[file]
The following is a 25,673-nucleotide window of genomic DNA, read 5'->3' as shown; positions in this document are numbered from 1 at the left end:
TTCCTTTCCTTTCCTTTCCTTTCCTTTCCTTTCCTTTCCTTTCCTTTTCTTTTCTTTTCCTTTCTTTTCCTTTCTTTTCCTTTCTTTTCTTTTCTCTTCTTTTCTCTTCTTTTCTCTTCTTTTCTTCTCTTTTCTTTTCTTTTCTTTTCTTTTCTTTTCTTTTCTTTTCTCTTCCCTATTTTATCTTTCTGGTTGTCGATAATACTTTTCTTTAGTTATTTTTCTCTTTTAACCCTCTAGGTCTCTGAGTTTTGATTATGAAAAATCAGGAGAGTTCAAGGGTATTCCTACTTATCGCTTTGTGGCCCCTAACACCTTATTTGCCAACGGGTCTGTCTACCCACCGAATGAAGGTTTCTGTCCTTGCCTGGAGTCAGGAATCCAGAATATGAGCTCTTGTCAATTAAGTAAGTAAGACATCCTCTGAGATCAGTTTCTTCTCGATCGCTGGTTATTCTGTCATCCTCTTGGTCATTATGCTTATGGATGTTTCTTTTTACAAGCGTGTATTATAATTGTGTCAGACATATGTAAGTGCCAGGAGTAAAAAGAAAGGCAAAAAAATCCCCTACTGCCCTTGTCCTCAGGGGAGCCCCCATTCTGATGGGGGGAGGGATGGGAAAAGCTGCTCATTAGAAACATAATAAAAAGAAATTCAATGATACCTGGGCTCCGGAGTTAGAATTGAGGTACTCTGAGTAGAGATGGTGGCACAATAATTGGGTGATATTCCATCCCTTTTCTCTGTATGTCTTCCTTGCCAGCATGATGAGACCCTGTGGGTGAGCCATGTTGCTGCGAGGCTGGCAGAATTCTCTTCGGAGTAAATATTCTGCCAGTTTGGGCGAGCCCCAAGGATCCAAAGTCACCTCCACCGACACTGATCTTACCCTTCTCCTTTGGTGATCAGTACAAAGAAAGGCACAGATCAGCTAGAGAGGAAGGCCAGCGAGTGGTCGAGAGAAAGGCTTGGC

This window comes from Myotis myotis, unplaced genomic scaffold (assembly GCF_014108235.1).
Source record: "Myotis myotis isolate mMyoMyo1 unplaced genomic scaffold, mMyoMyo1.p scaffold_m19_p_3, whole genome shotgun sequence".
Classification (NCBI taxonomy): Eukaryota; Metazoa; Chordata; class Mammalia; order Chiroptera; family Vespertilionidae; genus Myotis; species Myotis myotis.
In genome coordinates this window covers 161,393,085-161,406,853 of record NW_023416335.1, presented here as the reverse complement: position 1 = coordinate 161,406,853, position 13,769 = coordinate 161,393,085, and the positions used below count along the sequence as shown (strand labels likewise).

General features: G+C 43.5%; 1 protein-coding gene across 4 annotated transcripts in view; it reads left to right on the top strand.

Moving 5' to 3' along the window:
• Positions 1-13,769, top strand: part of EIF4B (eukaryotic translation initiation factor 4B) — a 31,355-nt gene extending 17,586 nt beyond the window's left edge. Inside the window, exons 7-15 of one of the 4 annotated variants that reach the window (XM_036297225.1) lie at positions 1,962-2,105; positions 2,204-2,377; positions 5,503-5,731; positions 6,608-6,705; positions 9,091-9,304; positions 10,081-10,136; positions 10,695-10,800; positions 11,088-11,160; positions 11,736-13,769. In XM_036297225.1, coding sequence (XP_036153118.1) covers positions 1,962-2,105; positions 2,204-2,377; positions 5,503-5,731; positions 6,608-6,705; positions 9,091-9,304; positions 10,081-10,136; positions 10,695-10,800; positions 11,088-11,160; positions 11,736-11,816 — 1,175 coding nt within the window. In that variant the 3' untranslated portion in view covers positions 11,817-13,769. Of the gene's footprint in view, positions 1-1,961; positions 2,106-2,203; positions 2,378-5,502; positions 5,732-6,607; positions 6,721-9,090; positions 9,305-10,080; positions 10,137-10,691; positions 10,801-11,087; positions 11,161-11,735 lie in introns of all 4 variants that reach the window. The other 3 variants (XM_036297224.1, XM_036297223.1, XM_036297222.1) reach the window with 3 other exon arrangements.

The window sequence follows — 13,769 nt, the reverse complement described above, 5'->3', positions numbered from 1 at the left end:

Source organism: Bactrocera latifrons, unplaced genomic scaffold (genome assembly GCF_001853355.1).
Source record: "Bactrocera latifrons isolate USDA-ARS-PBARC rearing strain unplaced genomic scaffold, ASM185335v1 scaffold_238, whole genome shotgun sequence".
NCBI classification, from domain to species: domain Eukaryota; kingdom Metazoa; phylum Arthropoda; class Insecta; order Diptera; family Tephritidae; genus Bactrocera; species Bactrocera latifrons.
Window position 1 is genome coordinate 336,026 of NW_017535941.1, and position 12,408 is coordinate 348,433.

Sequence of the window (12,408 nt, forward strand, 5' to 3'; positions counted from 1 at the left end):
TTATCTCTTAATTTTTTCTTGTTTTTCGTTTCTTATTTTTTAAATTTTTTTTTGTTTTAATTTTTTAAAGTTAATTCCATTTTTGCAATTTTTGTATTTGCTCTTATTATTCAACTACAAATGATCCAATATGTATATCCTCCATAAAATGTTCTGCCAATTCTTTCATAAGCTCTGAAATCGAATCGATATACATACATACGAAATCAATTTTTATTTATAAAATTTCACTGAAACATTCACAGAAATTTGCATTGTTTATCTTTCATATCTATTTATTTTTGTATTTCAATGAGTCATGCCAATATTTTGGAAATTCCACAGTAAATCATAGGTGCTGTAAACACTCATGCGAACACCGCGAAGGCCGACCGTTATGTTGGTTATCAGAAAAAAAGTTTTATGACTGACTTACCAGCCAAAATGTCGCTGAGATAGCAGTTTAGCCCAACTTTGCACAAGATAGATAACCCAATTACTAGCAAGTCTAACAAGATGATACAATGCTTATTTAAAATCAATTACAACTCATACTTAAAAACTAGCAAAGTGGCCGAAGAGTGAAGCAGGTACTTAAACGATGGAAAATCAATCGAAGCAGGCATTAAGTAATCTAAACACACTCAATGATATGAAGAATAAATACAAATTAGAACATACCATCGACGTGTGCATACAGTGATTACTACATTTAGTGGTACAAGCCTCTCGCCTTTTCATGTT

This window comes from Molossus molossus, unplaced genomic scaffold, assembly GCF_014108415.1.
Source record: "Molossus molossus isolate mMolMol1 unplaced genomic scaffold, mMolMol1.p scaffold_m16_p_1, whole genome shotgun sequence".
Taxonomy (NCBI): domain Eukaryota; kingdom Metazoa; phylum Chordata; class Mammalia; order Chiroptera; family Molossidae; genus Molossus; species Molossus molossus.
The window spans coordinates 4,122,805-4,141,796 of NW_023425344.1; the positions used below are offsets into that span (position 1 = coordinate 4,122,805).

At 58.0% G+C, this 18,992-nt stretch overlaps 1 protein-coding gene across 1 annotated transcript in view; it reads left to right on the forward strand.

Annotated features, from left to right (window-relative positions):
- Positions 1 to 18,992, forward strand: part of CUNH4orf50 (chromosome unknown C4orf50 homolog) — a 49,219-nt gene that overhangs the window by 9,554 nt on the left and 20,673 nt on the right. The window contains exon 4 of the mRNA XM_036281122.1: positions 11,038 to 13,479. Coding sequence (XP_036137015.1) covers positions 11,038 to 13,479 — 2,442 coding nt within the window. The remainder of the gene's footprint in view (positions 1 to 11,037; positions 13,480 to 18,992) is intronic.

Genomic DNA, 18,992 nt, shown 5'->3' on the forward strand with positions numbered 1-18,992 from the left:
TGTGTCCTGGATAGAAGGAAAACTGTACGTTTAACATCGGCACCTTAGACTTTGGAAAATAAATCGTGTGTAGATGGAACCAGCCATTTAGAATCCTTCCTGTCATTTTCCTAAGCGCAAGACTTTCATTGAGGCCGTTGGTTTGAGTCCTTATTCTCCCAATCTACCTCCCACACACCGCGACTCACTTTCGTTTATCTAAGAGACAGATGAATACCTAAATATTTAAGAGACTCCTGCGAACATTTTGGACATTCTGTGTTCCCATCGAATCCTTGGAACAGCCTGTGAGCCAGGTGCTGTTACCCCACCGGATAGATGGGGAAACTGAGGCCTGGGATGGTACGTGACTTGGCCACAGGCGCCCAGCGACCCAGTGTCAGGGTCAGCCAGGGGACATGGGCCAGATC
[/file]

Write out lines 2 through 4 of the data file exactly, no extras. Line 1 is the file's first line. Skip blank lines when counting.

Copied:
TTCCTTTCCTTTCCTTTCCTTTCCTTTCCTTTCCTTTCCTTTCCTTTTCTTTTCTTTTCCTTTCTTTTCCTTTCTTTTCCTTTCTTTTCTTTTCTCTTCTTTTCTCTTCTTTTCTCTTCTTTTCTTCTCTTTTCTTTTCTTTTCTTTTCTTTTCTTTTCTTTTCTTTTCTCTTCCCTATTTTATCTTTCTGGTTGTCGATAATACTTTTCTTTAGTTATTTTTCTCTTTTAACCCTCTAGGTCTCTGAGTTTTGATTATGAAAAATCAGGAGAGTTCAAGGGTATTCCTACTTATCGCTTTGTGGCCCCTAACACCTTATTTGCCAACGGGTCTGTCTACCCACCGAATGAAGGTTTCTGTCCTTGCCTGGAGTCAGGAATCCAGAATATGAGCTCTTGTCAATTAAGTAAGTAAGACATCCTCTGAGATCAGTTTCTTCTCGATCGCTGGTTATTCTGTCATCCTCTTGGTCATTATGCTTATGGATGTTTCTTTTTACAAGCGTGTATTATAATTGTGTCAGACATATGTAAGTGCCAGGAGTAAAAAGAAAGGCAAAAAAATCCCCTACTGCCCTTGTCCTCAGGGGAGCCCCCATTCTGATGGGGGGAGGGATGGGAAAAGCTGCTCATTAGAAACATAATAAAAAGAAATTCAATGATACCTGGGCTCCGGAGTTAGAATTGAGGTACTCTGAGTAGAGATGGTGGCACAATAATTGGGTGATATTCCATCCCTTTTCTCTGTATGTCTTCCTTGCCAGCATGATGAGACCCTGTGGGTGAGCCATGTTGCTGCGAGGCTGGCAGAATTCTCTTCGGAGTAAATATTCTGCCAGTTTGGGCGAGCCCCAAGGATCCAAAGTCACCTCCACCGACACTGATCTTACCCTTCTCCTTTGGTGATCAGTACAAAGAAAGGCACAGATCAGCTAGAGAGGAAGGCCAGCGAGTGGTCGAGAGAAAGGCTTGGC

This window comes from Myotis myotis, unplaced genomic scaffold (assembly GCF_014108235.1).
Source record: "Myotis myotis isolate mMyoMyo1 unplaced genomic scaffold, mMyoMyo1.p scaffold_m19_p_3, whole genome shotgun sequence".